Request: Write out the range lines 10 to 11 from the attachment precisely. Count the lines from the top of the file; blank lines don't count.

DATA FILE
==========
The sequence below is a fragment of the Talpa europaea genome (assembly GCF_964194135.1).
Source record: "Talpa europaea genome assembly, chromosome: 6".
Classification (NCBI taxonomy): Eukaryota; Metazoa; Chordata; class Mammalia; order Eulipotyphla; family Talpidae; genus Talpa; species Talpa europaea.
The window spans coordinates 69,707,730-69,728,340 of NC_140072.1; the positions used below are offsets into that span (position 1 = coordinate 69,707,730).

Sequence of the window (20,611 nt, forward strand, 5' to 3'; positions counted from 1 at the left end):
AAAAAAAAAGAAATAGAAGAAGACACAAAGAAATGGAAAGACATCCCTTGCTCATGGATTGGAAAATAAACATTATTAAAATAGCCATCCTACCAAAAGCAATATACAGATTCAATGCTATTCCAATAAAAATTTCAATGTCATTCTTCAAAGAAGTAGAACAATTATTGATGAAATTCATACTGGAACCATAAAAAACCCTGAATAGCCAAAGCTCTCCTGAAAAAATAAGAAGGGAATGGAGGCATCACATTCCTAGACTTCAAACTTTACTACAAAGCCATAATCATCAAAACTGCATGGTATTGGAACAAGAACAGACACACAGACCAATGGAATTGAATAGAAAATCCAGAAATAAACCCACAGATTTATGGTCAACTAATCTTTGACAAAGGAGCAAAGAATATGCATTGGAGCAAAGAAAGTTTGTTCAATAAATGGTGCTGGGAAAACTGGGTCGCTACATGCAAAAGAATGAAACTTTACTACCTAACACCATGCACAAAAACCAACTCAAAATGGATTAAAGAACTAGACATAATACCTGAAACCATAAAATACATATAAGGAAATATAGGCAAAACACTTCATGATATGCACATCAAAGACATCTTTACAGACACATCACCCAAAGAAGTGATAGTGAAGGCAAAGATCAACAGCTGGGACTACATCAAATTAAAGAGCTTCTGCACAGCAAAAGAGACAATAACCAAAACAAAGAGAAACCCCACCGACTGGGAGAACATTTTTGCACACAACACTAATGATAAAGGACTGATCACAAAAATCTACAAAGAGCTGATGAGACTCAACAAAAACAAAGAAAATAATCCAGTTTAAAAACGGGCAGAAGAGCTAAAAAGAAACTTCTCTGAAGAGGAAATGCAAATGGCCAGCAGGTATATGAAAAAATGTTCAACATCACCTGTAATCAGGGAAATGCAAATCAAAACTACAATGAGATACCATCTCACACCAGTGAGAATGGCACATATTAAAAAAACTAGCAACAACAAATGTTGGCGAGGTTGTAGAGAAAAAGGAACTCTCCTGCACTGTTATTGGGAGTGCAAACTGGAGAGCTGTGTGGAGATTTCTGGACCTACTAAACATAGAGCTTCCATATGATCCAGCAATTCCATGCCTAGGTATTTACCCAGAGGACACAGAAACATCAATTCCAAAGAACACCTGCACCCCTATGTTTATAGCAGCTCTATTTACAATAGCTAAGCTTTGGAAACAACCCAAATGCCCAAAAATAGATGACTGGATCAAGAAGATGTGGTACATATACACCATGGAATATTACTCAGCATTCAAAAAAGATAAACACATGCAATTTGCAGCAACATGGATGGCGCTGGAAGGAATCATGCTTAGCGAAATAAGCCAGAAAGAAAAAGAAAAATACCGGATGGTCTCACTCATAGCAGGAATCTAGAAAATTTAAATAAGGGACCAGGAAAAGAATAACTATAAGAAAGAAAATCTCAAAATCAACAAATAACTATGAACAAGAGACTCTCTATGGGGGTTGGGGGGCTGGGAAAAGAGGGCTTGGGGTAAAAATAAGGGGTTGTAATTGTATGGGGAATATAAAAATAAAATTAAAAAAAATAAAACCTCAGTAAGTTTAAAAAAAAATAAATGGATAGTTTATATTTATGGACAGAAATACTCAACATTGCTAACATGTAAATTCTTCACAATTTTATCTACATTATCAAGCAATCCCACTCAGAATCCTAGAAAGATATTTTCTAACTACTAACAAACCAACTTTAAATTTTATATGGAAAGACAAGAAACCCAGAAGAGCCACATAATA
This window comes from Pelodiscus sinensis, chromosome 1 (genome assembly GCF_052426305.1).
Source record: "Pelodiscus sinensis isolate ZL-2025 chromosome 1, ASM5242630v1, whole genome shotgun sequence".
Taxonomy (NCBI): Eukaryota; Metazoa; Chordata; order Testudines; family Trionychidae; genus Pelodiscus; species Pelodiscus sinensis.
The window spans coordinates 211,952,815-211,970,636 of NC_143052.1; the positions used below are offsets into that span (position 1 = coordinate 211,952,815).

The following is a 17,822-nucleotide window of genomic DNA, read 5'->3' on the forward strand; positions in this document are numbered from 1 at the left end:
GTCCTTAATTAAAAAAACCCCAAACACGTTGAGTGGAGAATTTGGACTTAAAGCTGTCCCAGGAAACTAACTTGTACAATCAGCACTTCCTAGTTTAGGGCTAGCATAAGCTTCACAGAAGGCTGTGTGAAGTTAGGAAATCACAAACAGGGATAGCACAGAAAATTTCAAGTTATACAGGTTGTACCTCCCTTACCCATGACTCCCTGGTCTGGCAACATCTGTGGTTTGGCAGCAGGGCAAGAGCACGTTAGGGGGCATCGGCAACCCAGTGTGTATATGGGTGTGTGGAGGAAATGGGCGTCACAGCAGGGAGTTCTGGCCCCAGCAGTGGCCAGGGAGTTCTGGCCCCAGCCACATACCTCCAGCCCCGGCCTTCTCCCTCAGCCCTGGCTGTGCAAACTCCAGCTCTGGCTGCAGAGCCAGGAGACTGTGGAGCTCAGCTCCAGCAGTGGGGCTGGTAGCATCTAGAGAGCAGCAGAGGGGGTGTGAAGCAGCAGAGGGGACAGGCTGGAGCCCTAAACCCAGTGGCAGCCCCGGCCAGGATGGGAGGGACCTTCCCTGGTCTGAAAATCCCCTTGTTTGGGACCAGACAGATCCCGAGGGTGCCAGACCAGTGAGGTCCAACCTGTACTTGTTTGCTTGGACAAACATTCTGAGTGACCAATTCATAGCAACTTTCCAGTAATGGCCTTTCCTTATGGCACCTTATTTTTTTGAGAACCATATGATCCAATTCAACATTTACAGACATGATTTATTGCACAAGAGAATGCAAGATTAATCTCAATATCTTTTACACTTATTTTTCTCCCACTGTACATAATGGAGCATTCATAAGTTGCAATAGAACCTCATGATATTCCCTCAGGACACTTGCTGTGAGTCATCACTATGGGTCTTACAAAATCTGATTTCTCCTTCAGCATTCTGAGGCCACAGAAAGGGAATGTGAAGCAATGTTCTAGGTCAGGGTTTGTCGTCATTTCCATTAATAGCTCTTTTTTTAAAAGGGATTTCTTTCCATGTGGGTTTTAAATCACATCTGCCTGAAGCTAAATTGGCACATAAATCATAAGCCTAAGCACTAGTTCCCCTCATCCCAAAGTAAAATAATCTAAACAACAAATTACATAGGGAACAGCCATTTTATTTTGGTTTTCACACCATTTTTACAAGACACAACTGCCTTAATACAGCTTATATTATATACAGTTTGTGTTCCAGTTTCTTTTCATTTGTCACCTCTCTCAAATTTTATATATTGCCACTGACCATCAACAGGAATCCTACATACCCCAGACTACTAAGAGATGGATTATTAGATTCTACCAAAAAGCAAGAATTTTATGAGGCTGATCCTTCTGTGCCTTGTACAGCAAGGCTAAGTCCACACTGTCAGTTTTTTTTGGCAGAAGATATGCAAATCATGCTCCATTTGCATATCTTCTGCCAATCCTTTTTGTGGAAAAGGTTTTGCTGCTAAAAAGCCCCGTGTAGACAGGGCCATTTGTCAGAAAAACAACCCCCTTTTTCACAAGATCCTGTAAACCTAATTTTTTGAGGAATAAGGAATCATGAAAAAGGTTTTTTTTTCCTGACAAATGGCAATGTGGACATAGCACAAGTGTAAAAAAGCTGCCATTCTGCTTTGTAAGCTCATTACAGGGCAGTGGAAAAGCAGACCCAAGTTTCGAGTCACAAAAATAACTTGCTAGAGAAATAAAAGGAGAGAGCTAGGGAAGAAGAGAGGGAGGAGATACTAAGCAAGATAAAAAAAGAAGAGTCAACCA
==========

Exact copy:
The window spans coordinates 211,952,815-211,970,636 of NC_143052.1; the positions used below are offsets into that span (position 1 = coordinate 211,952,815).

The following is a 17,822-nucleotide window of genomic DNA, read 5'->3' on the forward strand; positions in this document are numbered from 1 at the left end: